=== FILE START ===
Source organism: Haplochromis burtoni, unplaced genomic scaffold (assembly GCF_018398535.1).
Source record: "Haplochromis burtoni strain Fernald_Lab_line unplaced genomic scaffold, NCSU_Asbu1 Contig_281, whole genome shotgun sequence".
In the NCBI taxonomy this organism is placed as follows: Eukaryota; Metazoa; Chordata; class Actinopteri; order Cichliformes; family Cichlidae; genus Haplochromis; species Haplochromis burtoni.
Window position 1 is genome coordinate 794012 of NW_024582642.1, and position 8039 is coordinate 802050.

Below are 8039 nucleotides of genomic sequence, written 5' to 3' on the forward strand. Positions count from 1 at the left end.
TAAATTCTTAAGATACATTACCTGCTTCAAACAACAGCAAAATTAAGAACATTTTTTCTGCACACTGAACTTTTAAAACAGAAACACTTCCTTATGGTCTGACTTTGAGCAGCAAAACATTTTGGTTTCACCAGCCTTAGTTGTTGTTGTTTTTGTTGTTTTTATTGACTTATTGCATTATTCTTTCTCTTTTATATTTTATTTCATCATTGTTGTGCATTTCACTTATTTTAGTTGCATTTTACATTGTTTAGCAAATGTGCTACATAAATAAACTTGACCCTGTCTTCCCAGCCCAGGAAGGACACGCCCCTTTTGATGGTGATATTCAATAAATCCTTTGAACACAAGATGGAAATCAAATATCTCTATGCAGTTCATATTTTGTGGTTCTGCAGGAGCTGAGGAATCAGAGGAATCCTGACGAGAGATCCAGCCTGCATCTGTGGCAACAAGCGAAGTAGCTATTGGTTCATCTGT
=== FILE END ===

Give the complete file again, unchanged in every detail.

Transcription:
Source organism: Haplochromis burtoni, unplaced genomic scaffold (assembly GCF_018398535.1).
Source record: "Haplochromis burtoni strain Fernald_Lab_line unplaced genomic scaffold, NCSU_Asbu1 Contig_281, whole genome shotgun sequence".
In the NCBI taxonomy this organism is placed as follows: Eukaryota; Metazoa; Chordata; class Actinopteri; order Cichliformes; family Cichlidae; genus Haplochromis; species Haplochromis burtoni.
Window position 1 is genome coordinate 794012 of NW_024582642.1, and position 8039 is coordinate 802050.

Below are 8039 nucleotides of genomic sequence, written 5' to 3' on the forward strand. Positions count from 1 at the left end.
TAAATTCTTAAGATACATTACCTGCTTCAAACAACAGCAAAATTAAGAACATTTTTTCTGCACACTGAACTTTTAAAACAGAAACACTTCCTTATGGTCTGACTTTGAGCAGCAAAACATTTTGGTTTCACCAGCCTTAGTTGTTGTTGTTTTTGTTGTTTTTATTGACTTATTGCATTATTCTTTCTCTTTTATATTTTATTTCATCATTGTTGTGCATTTCACTTATTTTAGTTGCATTTTACATTGTTTAGCAAATGTGCTACATAAATAAACTTGACCCTGTCTTCCCAGCCCAGGAAGGACACGCCCCTTTTGATGGTGATATTCAATAAATCCTTTGAACACAAGATGGAAATCAAATATCTCTATGCAGTTCATATTTTGTGGTTCTGCAGGAGCTGAGGAATCAGAGGAATCCTGACGAGAGATCCAGCCTGCATCTGTGGCAACAAGCGAAGTAGCTATTGGTTCATCTGT